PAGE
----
By 1840 major post offices had been built in London, Edinburgh and Dublin but, it was not until the 1860s that serious attention was given to improving the quality of post office buildings in provincial urban areas. For the most part these buildings were designed by architects in the Office of Works, and followed prevailing architectural fashions, such as the Italianate style of design which can be seen today in the former post offices at Derby, Maidstone, Sheffield, Newcastle-upon-Tyne, Hull and Wakefield, to name just a few.

Maidstone post office

Maidstone post office


Typical of the more flamboyant Edwardian era are the buildings at West Hartlepool, Aldershot, Esher, Canterbury and Sheffield. After the First World War, for reasons of economy, and also to foster the image of post office as an approachable, yet solid and dependable institution, the style known as “Post Office Georgian” was adopted, its characteristics being the use of brick on a domestic scale in order to achieve harmony with the local environment.  A ‘Brighter Post Office’ campaign was launched in the late 1920s in order to make post office interiors more attractive. For a few years after Second World War, new post office buildings followed the Georgian tradition (although in a stripped-down format), but following the Festival of Britain of 1951, this was finally abandoned in favour of a modern approach.

Wakefield post office

Wakefield post office

Because the post office became so important in the lives of a community after the introduction of the Uniform Penny Post, the opening of a new building was an event to be celebrated. Often it was made available for inspection before the official opening ceremony, to be attended by Post Office officials and local dignitaries, who would make congratulatory speeches; on occasion, the architect would be invited to give a tour of the building, and then tea would be taken in the sorting office. A programme of the day’s events might be printed, and the local newspaper would report the proceedings at length, while at the same time providing a detailed description of the building. Critics would use the correspondence pages of the paper to air their views over the poor location of the building, the lack of an external clock and inadequate street lighting, but in general these buildings were praised for their “commodious” accommodation and regarded as having contributed significantly to civic pride.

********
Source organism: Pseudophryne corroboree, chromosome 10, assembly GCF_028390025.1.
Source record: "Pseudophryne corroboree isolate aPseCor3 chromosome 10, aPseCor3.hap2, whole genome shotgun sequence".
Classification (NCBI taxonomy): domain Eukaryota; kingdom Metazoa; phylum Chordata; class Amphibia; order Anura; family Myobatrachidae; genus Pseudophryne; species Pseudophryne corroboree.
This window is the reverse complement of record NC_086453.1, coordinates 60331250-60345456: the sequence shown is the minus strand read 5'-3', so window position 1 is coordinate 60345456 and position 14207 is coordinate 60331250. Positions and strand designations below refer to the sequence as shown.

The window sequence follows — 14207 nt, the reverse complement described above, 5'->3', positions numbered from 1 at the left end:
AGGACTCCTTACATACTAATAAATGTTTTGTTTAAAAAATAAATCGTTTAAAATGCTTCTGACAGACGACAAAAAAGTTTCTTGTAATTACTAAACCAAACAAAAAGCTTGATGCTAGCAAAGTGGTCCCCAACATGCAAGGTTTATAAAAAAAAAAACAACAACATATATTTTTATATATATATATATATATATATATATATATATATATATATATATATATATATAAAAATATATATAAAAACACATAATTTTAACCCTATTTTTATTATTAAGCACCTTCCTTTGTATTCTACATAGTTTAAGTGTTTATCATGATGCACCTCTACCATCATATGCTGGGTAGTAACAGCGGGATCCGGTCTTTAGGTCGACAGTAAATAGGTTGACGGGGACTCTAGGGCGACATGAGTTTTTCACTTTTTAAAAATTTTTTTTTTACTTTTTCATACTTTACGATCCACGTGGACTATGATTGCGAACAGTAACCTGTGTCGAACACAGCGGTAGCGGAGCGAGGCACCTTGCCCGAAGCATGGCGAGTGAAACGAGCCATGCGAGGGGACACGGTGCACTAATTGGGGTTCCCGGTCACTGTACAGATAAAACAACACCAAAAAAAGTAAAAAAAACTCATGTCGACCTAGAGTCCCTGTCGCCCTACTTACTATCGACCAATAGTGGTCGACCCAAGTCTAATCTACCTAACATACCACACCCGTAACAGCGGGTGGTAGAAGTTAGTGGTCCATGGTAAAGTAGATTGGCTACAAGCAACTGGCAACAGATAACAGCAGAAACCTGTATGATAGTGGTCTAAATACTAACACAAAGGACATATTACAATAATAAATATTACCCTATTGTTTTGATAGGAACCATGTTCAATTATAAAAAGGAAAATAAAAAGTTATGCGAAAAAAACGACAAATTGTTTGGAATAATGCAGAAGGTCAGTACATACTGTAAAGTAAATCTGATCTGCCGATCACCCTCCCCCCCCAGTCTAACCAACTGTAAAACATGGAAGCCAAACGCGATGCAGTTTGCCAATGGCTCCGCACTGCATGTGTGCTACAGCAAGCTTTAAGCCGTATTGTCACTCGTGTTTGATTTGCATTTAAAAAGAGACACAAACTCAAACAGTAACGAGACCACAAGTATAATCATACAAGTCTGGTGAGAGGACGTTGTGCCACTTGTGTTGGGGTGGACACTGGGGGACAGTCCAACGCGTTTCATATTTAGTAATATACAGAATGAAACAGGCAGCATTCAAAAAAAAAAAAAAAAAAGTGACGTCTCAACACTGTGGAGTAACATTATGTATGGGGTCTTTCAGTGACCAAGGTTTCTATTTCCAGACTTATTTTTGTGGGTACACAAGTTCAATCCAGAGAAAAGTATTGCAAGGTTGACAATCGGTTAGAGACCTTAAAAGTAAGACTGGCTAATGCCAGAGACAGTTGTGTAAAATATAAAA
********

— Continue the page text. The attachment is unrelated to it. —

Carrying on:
Maidstone post office

Maidstone post office

To find out more about volunteer’s week visit http://volunteersweek.org/about or head to our twitter page see what other exciting things our volunteers get up to.

Getting ready for Europhilex 2015

BPMA newbie and Fundraising Assistant Cat shares all that has gone into preparing for the largest stamp event in Europe – Europhilex 2015

I have just had my two month anniversary working for the BPMA and what a busy two months it has been! I don’t think I could have joined the BPMA at a better time with so many events coming up and it being such a crucial time in the run up to the opening of The Postal Museum and Mail Rail. At the moment, my work has been largely focusing on philately (my new favourite word) and the upcoming Europhilex show. I have been working really closely with our Fundraising Events Officer, Sarah Jenkins who having worked on the regular Stampex shows, has been my philately guru and mentor.

Reading through our article in the London 2015 newsletter